Demand for labor in Vietnam’s manufacturing sector is rising sharply due to strong FDI inflows as a result of the transfer of orders and China-based facilities into Vietnam during the ongoing U.S.-China trade war.
|A laborer working at a factory. The demand for laborers in the production field is on the rise, according to a study made by VietnamWorks|
Nguyen Van Hung, general director of CNCTech, which operates in the field of plastic injection, molding and plastic plating, said that the firm has received multiple new orders from customers in the United States and Europe.
CNCTech is planning to build one more plant and recruit some 500 laborers, including 100 highly skilled workers, within the next six months to meet rising demand. The firm has employed 150 laborers to date.
“It seems hard to recruit laborers now,” Hung said, explaining that CNCTech is competing with not only domestic enterprises but also FDI firms, which are entering the country in droves.
FDI inflows, together with orders from foreign countries, under the impact of the trade war of the world’s two largest economies, are worsening the shortage of manpower in Vietnam.
A study made by VietnamWorks, a leading recruitment website in Vietnam, showed that the demand for recruitment in the production field is on the rise. The first quarter of the year saw demand for labor at processing and manufacturing facilities rising 20%, much higher than the 10% average growth seen over the past three years.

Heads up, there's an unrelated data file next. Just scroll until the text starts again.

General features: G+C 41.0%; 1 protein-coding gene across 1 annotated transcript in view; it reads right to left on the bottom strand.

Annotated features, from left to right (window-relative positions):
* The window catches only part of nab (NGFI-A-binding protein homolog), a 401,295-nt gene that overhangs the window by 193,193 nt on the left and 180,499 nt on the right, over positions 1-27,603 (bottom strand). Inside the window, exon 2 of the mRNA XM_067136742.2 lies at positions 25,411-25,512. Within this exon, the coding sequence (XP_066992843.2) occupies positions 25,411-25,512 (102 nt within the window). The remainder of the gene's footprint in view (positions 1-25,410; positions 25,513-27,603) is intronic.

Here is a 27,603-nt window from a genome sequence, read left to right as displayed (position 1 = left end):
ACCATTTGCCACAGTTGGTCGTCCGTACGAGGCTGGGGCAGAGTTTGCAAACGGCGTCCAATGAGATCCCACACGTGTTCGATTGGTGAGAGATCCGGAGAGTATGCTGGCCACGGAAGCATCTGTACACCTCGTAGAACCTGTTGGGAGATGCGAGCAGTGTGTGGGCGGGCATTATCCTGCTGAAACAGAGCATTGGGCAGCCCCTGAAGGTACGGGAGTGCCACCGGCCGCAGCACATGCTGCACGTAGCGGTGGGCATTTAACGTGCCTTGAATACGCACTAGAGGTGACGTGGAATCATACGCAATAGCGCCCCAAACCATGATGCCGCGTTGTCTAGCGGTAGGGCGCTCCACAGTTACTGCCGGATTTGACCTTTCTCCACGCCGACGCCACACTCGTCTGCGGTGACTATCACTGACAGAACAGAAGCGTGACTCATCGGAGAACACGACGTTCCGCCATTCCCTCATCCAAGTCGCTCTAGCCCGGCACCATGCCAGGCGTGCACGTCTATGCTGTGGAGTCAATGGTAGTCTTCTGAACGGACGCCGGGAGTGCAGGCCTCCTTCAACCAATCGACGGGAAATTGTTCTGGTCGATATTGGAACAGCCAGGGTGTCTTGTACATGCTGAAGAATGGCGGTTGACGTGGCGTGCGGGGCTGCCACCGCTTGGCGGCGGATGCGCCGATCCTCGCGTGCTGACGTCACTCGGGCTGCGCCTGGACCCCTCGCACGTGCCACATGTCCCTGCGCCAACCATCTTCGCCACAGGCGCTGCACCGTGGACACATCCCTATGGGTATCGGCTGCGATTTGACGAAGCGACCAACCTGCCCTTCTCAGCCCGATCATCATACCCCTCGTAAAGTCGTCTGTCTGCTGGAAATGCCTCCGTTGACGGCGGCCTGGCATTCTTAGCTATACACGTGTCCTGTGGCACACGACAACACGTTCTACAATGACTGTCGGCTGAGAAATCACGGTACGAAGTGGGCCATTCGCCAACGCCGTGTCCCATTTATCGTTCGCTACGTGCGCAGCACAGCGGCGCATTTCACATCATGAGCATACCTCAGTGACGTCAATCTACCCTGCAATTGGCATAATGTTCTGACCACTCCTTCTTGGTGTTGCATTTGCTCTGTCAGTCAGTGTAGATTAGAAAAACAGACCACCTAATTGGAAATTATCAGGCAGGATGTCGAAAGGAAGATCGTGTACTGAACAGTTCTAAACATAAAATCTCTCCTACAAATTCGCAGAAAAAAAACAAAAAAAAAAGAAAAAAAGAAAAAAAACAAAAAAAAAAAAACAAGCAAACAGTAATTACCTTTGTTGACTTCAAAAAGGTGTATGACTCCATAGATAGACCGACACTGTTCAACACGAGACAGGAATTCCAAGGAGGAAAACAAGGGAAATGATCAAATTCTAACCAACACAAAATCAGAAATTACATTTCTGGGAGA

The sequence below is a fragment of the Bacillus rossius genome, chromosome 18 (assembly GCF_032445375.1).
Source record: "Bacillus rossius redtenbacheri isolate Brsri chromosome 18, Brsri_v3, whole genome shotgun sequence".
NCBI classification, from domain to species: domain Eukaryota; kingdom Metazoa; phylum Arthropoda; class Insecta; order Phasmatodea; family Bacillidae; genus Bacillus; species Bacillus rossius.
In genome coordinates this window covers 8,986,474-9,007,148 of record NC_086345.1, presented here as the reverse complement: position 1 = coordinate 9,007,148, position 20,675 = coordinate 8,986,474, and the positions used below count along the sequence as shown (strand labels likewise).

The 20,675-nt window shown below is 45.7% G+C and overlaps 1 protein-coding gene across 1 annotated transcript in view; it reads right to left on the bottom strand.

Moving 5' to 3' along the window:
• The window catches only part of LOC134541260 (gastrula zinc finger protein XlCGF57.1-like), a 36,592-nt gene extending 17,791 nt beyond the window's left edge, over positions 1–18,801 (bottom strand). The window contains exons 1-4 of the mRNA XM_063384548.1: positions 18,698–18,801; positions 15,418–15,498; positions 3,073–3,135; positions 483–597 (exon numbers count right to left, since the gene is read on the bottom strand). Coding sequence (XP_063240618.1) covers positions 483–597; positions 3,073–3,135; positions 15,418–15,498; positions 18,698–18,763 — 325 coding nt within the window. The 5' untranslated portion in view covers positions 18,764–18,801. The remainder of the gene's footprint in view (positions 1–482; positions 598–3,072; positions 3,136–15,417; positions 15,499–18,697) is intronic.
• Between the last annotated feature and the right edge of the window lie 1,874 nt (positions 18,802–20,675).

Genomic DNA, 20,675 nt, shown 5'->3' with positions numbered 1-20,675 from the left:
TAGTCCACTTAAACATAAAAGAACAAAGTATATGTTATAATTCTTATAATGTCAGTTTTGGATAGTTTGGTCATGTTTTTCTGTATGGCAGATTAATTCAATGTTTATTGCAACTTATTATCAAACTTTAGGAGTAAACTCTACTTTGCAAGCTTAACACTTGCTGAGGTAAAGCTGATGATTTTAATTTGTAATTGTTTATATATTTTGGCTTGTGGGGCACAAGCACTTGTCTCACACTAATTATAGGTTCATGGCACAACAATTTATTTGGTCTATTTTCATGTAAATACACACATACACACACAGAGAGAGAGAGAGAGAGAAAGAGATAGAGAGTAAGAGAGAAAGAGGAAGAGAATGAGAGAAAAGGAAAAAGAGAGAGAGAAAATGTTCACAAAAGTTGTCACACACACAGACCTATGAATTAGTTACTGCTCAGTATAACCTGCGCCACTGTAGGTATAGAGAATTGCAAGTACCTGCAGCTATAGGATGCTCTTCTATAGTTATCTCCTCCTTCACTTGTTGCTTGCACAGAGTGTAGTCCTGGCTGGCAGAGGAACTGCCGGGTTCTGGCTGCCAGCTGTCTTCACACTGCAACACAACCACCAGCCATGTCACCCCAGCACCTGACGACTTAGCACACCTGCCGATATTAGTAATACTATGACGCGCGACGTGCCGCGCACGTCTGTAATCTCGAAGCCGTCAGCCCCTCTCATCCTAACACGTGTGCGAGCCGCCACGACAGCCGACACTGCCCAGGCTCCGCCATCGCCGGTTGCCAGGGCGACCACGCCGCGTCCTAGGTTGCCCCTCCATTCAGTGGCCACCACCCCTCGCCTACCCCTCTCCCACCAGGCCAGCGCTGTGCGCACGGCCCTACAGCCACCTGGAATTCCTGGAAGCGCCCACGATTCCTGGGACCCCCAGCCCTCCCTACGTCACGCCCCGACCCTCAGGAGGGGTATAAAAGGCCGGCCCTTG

Nguyen Phuong Mai, managing director of Navigos Search, told The Saigon Times that since the fourth quarter of 2018, many FDI manufacturers have made plans to move their factories from China to Vietnam and boost production volume. Most of them started acting on these plans in early 2019.
Also, multiple plants in supporting industries and the wood processing and real estate sectors have jumped on the bandwagon to expand their production scale with double or triple yields, according to Mai.
Tran Le Huy, general secretary of Binh Dinh Province's Forest Products Association, stated that as firms doing business in China have switched part of their business activities to Vietnam and invested in the wood processing industry here, domestic enterprises are facing difficulties with recruitment.
In addition, the demand for Chinese-speaking workers is rising strongly, resulting from the influence of strong capital inflows from China into Vietnam.
The number of requests for these laborers in the first five months soared 30% year-on-year, according to VietnamWorks.
Mai said that capital inflows into the country are expected to create more job opportunities for laborers at multinational firms.
However, Mai predicts these inflows will create labor scarcity in many fields, especially the production sector. SGT
Foreign investors registered to pour US$1.73 billion into Viet Nam in June, bringing the total amount of foreign direct investment (FDI) committed to the country in the first six months of the year to $18.47 billion, down 9.2 per cent year on year.
Main sources for FDI growth in Vietnam in the near future would come from South Korea, China, Taiwan and Hong Kong (China).
National Assembly deputies have raised their concerns about the potential risks of soaring Chinese foreign direct investment inflows into Vietnam.